In Sadie Jones’ ‘Amy and Lan,’ time spent with these unusual children is worth cherishing


Sadie Jones (“The Outcast,” “The Uninvited Guests”) is extraordinarily skilled at creating small worlds rife with hidden dramas.

In “Amy and Lan,” she takes us to Frith Farm (frith means sanctuary in Norse). Our narrators are Amy and Lan (for Lachlan), seven-year-old best friends, revelling in their shared freedom on the “organic smallholding” that their parents and friends have reclaimed from dereliction.

We begin in autumn 2005, when anticipation about who gets to light the annual bonfire fairly bursts from the pages. In alternating chapters, the children introduce us to their bold and adventurous selves — Lan’s axe experiment has luckily missed Amy’s toes — and describe the weather (frequently damp and cold), moods and personalities of the adults in charge of their bit of paradise.

Handily, the farm comes with its own creation myth, “The Story,” recounted by their mothers about their flight from city life.

After “Seven Years of Bad Luck,” Lan’s mother, naturalist/earth mother Gail, realized she had been in the “Wrong Life.” Newly pregnant, she left her London marriage to stay with Harriet, her old friend in Bristol (Amy’s Mum). “Old friends are the best friends” chant the children. Both women were pregnant, both depressed by world news: “the greenhouse effect and battery chickens. And Palestine. And hurricanes.”

Adam, Amy’s dad, an actor whose career is fading, helps fund their acquisition of the old farm. A map — like you’d find in an Agatha Christie tale — allows readers to trace the movements of the community: the children’s parents, their friends Rani and Martin Hodges, Finbar, a moody loner, and Em, a reclusive divorcée. “There isn’t any ending because it’s the story of how we came to Frith. And we’re never, ever, ever leaving.” Only a cynic could harbour doubts.

Veggies are grown, stony land cleared, children are born, animals accumulate: chickens, goats, more goats, turkeys, a cow. Many are named by the children. Despite childish mistakes — Finbar did not suffer from “polio in St. Lucia,” rather he is bipolar, befriended by Harriet in St. Luke’s Hospital — Lan and Amy read tone and situation like nobody’s business, know when to shut up when fights about “boring” money erupt, and both agree that the “best two grown-ups” are Jim (Lan’s stepfather) and Harriet, determined to make Frith “a real farm.”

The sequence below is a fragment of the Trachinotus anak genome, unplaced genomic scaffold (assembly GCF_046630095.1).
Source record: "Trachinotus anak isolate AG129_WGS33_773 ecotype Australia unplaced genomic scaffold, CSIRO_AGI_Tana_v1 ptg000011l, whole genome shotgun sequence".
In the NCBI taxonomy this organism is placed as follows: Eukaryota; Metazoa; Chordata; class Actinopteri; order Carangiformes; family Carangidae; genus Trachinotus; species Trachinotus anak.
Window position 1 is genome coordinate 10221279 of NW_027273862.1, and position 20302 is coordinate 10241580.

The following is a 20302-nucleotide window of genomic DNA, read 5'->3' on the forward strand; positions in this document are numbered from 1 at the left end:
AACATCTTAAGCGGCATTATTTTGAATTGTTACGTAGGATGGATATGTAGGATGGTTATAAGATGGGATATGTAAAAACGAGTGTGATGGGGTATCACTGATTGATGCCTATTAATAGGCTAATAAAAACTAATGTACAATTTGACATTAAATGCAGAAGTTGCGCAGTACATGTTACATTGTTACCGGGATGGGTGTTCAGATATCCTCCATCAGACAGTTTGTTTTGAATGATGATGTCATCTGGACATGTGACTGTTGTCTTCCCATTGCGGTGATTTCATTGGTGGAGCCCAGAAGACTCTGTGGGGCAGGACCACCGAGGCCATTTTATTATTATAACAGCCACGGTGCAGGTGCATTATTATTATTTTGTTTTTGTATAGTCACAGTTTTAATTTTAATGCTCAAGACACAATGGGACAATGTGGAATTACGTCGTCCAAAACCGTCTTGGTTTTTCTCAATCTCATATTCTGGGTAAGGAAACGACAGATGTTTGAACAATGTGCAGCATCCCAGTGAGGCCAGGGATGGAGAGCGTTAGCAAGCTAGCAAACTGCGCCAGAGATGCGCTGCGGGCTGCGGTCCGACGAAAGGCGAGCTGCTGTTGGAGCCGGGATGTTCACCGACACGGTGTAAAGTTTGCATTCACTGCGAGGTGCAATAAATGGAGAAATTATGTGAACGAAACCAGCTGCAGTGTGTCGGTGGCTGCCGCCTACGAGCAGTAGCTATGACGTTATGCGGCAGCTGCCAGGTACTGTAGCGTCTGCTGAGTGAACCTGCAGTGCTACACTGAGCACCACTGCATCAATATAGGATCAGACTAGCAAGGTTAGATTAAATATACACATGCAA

The adults mostly earn outside incomes; the Hodges both have “proper jobs,” Gail (irritatingly) brews herbal remedies; Adam writes a blog (“Exit Pursued by Goat”), Harriet teaches piano. Their encounters with the outside world tend to swerve hilariously sideways, exposing the chasm between the back-to-the-landers and almost everyone else.

The rewards are many. An orphaned calf (“Gabriella Christmas”) arrives one December, a gift from a neighbour, nursed indoors for months by Lan and Amy. Turkeys named Virginia and Vita are eaten when seasons dictate. When Virginia is dispatched, with kindness and respect, for Christmas (a “special ritual” plead Lan and Amy, wanting to watch) Amy describes her death in unsparing detail. Not much fun at all that, but a lesson learned about eating meat. Afterward, Lan cries, but Amy, taller, tougher, overhears her father and Gail laughing, shrewdly observing that neither of them likes difficult things. “They’re quite the same in many ways.”

How much the same will loom large in the novel’s shocker of an ending, but the years we are given with these unusual children are worth cherishing.

Midway through the book, Lan lists things that make him happy about summer: “just normal small things, like wild strawberries, sipping honey off honeysuckles, the smell of small white flowers that grow up the wall at the back of the house, rain on lettuces, watching caterpillars chew.”

His list is followed by a scene showing the community at its incandescent best. Cutting hay for the winter, which is mostly done with machines, apart from a section cut by hand using scythes. “It’s like dancing” says Rani Hodges when she finally masters her technique. So much of the story of Amy and Lan is like that: children and adults working and laughing and dancing in a world of their own. At least for a while.


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